By Jennifer Dixon and Lori Higgins, The Detroit Free Press

The National Association of Charter School Authorizers called a new report that grades Michigan’s authorizers a “step in the right direction” as the state continues to discuss improving charter authorizing. But critics said the Education Trust-Midwest study was misleading and failed to recognize effective authorizing practices.

Gov. Rick Snyder also weighed in, calling some of the findings “concerning.” Snyder, in an interview with the Free Press editorial board, said today that he wants to partner with state Superintendent Mike Flanagan, who himself has been addressing authorizer accountability.

“Because if people aren’t doing their job right, there is a need for action,” Snyder said. “Nobody wants to see more charters being created if they’re not going to provide a quality education to students.”

Most of the authorizers that got an A have one charter. Four authorizers, including two of the largest, got a B, including Grand Valley State University, which has 63 charter schools.

Central Michigan University, with 73 schools, got a C.

In a statement, Cindy Schumacher, executive director of CMU’s charter school office, said: “CMU is confident of its authorizing practices and the strong reputation we have developed over the past 20 years on the state and national levels.”

The Michigan Association of Public School Academies, which represents charters, said the report used “flawed data and reaches conclusions that aren’t supported by facts.” The Center for Education Reform in Washington, D.C., called the report misleading because it graded only some authorizers.

Ed Trust-Midwest said it measured only charter schools with three years of academic data, which is why only some schools and authorizers were included in its report.

Michelle Zdrodowski, spokeswoman for Detroit Public Schools, which got a D, said the report measured half its charters.

“Recent rankings have listed other DPS-authorized charter schools as among the best in Michigan, and the significant improvement in the academic performance of our most challenged schools is a testament to DPS’s strong authorizing practices,” she said.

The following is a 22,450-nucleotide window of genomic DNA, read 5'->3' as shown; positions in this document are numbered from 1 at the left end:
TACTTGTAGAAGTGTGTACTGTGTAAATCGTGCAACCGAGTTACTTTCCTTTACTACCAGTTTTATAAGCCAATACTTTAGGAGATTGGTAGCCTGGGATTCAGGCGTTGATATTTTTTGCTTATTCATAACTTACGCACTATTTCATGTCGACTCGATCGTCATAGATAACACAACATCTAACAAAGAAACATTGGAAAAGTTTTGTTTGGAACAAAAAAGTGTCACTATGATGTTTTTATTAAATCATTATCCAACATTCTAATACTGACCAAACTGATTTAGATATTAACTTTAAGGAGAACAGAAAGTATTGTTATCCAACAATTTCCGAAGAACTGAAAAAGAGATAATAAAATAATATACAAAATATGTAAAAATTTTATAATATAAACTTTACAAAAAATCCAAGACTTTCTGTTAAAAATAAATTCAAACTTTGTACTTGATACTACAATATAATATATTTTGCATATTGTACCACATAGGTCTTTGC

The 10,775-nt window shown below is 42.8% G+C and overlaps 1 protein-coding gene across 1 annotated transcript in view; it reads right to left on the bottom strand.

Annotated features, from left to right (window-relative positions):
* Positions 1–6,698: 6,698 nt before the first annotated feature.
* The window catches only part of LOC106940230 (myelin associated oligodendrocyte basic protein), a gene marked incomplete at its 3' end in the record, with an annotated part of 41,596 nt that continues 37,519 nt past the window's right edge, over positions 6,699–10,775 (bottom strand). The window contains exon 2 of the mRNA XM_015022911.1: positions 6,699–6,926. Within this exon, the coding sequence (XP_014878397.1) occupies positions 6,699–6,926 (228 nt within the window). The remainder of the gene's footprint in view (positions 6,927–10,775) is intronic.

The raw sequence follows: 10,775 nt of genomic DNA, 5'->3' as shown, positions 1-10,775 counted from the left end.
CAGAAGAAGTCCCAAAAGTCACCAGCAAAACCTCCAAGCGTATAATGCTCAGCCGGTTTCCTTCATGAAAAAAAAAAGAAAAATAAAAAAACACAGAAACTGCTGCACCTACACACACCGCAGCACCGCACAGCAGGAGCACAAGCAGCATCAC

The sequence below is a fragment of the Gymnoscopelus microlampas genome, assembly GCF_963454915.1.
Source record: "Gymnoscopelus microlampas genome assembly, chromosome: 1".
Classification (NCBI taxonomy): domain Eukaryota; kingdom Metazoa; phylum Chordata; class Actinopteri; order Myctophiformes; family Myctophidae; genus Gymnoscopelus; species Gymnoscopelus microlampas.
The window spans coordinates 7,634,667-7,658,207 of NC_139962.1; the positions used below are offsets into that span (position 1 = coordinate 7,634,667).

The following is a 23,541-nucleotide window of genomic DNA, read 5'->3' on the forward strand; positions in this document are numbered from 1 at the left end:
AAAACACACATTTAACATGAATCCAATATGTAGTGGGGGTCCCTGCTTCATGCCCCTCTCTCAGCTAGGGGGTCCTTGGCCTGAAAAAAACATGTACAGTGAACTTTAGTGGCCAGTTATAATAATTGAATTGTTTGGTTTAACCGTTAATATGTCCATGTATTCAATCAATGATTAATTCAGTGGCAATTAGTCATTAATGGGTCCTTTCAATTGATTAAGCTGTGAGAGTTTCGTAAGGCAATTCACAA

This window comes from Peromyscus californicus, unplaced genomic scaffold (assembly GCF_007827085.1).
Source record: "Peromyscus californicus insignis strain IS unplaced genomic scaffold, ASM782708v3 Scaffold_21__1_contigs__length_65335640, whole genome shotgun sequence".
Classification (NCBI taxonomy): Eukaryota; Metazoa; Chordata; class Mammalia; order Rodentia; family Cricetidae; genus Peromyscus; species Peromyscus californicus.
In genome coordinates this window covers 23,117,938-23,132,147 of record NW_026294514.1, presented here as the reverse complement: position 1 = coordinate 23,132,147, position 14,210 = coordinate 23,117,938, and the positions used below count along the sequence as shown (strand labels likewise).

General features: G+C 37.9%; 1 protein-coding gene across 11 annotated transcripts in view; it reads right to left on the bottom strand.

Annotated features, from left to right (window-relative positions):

Alex Medler, vice president of policy and advocacy for the National Association of Charter School Authorizers, which has been critical of Michigan’s authorizers, said authorizer evaluations are “valuable tools in the larger effort to strengthen charter school oversight. Ultimately, and more importantly, they can help the state to improve charter school performance.”

Medler’s Chicago-based group has called for reforms since the Free Press published an eight-day series, “State of Charter Schools,” which found charters receive $1 billion in state taxpayer funding with little accountability, transparency or academic achievement.

NACSA’s president and CEO, Greg Richmond, sent a series of letters noting that stronger policy, stronger authorizing and stronger governance are needed in Michigan. His recommendations included a requirement that authorizers follow professional standards, such as those developed by his group, and disclosure of how they spend taxpayer dollars to oversee their charters.

In August, Superintendent Flanagan put 11 authorizers on notice that they are at risk of being suspended from opening new charters. Flanagan has said a final decision is on hold until the governor announces reforms this year.

Contact Jennifer Dixon: 313-223-4410, [email protected] or @jennbdixon